The British game season is nearly here, as is one of the great shooting traditions unique to rural Britain–The Glorious Twelfth marks the start of the game shooting season, declaring the Red Grouse as fair game.
To celebrate this Great British staple The Sporting Lodge has pulled together the 12 facts everyone needs to know about The Glorious Twelfth.
- The tradition of grouse shooting can be traced back over 160 years and gained popularity after the introduction of railways allowed easier access to the moors.
- It is illegal to shoot grouse on a Sunday in England, Wales and Northern Ireland. Even though not illegal the custom has been adopted in Scotland and is strictly adhered to. In cases where the Glorious Twelfth falls on a Sunday (like this year) it will be moved to the thirteenth of August.
- The Game Act of 1831 specifies the red grouse shooting season must run from the 12thAugust to 10th
- Red Grouse are not artificially reared for shooting, they are wild birds–gamekeepers manage the moorlands to maximise the number of available birds and conserve the biodiversity of the grouse moors.
- Red grouse is a native bird to the United Kingdom and are not found anywhere else in the world.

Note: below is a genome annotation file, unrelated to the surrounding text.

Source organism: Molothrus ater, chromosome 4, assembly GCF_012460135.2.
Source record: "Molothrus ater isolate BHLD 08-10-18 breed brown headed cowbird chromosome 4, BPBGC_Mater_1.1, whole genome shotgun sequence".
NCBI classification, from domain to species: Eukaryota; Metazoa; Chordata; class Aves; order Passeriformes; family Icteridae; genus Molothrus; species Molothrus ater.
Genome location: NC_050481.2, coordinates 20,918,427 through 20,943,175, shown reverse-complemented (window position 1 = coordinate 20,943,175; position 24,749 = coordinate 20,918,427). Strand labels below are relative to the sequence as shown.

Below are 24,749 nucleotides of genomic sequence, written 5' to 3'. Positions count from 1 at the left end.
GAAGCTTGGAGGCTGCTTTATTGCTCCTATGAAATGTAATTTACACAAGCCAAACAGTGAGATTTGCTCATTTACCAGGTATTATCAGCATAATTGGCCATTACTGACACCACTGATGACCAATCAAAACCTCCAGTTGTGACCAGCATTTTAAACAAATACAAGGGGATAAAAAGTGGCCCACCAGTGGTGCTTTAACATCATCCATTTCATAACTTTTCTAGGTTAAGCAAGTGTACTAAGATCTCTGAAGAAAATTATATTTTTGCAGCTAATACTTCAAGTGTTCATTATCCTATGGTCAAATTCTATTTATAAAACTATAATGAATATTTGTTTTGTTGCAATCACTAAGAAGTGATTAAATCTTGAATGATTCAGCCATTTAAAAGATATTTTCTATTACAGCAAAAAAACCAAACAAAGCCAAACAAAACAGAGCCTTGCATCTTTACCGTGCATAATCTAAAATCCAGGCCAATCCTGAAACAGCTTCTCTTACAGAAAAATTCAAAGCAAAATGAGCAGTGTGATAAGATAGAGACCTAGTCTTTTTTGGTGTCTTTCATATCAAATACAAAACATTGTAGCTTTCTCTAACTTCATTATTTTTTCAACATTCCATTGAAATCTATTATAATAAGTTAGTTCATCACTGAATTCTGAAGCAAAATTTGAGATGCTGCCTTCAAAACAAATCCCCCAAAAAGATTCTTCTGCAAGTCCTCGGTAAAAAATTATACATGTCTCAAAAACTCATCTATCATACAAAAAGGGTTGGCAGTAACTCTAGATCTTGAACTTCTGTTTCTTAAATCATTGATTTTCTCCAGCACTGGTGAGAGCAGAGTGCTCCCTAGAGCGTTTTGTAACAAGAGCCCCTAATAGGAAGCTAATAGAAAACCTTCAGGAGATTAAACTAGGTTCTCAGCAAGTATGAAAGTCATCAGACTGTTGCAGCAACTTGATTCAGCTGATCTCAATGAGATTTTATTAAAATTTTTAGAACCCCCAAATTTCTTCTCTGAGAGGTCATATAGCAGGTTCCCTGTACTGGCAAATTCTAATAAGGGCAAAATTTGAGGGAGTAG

- A typical grouse can eat up to 50g of heather in a day, as well as berries and seeds. They eat the young green heather shoots and shelter in the older heather.
- There are around 459 grouse moors in the UK which is 75% of what is left worldwide.
- Red grouse can fly at speeds of up to 80mph, often low and can change direction at a second’s notice–a perfect challenge for skilled guns.
- Grouse shooters opt for dark colours, so they blend in with their surroundings and are not spotted by the birds. And traditional styles and fabrics such as tweed, checked shirts, breeks, moleskin and flat caps.
- Red grouse have a distinctive call that sounds like ‘Go back! Go back! Go Back!’ as they fly over the heather.
- By early evening on the Glorious Twelfth the red grouse shot that day will be on the menu at some of the finest restaurants in the UK.
- Grouse shooting generates around £150 million for the economy every year and supports approximately 2,500 jobs from gamekeepers and beaters to people within the tourism and hospitality industry.
Make sure you are ready for the season ahead with the extensive range of shooting clothing and accessories from The Sporting Lodge including Beretta, James Purdey, Dubarry, Fjallraven, Alan Paine and many more, shop here.